Brighton is an English seaside resort town. About an hour south of London by train, it’s a popular day-trip destination. Its broad shingle beach is backed by amusement arcades and Regency-era buildings. Brighton Pier, in the central waterfront section, opened in 1899 and now has rides and food kiosks. The town is also known for its nightlife, arts scene, shopping and festivals.

The LGBT community of Brighton and Hove is one of the largest in the United Kingdom. Brighton, a seaside resort on the south coast of England is generally agreed to be the unofficial gay capital. Many LGBT pubs, clubs, bars, restaurants, cafés and shops are located around Brighton and in particular around St James’s Street in Kemptown. Several LGBT charities, choirs, publishers, social and support groups are also based in the city.

Brighton Pride is the largest Pride event in the UK, celebrated at the start of August and attracting around 160,000 people every year. Brighton Pride promotes equality and diversity, and advances education to eliminate discrimination against the LGBT community. The major event is an annual summer festival held in the first week of August, which usually consists of a parade through the city centre, a festival event in Preston Park, the Gay Village Party and other club parties. Since 2013, it has also included an Arts and Film Festival and a Pride Dog Show!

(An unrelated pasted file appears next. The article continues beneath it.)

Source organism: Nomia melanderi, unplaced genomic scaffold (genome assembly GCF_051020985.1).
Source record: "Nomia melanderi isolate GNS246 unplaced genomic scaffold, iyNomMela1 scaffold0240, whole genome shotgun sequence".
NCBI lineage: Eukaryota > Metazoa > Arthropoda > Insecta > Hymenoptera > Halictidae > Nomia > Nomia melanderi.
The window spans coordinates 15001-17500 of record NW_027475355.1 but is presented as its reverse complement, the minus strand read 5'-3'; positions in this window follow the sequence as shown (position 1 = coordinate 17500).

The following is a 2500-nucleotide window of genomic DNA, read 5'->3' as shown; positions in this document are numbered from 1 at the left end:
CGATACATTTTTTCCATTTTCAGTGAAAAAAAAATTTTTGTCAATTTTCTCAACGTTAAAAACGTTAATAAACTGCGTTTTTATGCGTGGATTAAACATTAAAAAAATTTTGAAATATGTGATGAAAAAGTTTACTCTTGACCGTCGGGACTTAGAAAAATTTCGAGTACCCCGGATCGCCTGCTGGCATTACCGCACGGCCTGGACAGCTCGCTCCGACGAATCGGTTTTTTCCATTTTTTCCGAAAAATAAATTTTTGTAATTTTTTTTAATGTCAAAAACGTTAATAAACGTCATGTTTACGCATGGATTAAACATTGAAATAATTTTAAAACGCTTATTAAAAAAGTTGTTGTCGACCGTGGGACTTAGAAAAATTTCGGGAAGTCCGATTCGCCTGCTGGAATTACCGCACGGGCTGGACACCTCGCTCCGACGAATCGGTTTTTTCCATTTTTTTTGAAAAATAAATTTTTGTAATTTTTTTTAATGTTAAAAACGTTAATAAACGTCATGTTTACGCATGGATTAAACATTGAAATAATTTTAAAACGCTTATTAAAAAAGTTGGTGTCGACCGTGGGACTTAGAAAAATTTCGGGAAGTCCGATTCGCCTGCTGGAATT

Trans Pride has taken place every July since 2013 with a parade and a weekend of events. The Brighton & Hove LGBT Switchboard is a telephone helpline that describes itself as ‘providing a service to the lesbian, gay, bisexual & trans communities since April 1975’ and is one of the oldest in the UK. The Clare Project is a local support group which provides a safe and confidential meeting place for anyone exploring issues around their gender identity, besides organising other events such as monthly meals. MindOut is a mental health service run by and for LGBT people, based in Brighton and Hove. The city also has the Allsorts Youth Project which aims to meet the needs of lesbian, gay, bisexual, trans and unsure youth in Brighton & Hove and the wider East Sussex area.

Both Brighton and Sussex universities have active LGBT organizations and they often work together to cater to the needs of LGBT students. Sussex LGBTQ is for students at the University of Sussex and LGBrighTon is for students at Brighton University.

Free LGBT magazine Gscene (by James Ledward) describes itself as “the gay and lesbian lifestyle, listings and community magazine for Brighton and Hove”. Brighton has a gay and lesbian sports society called BLAGSS which offers a range of 17 sports or activities to its 600+ members, and two congregations of the Metropolitan Community Church. A walking tour ‘Piers & Queers’ (by Ric Morris) explores the historical sites and characters of LGBT interest.

Source: Wikipedia

Photography: Royal Pavilion & Museums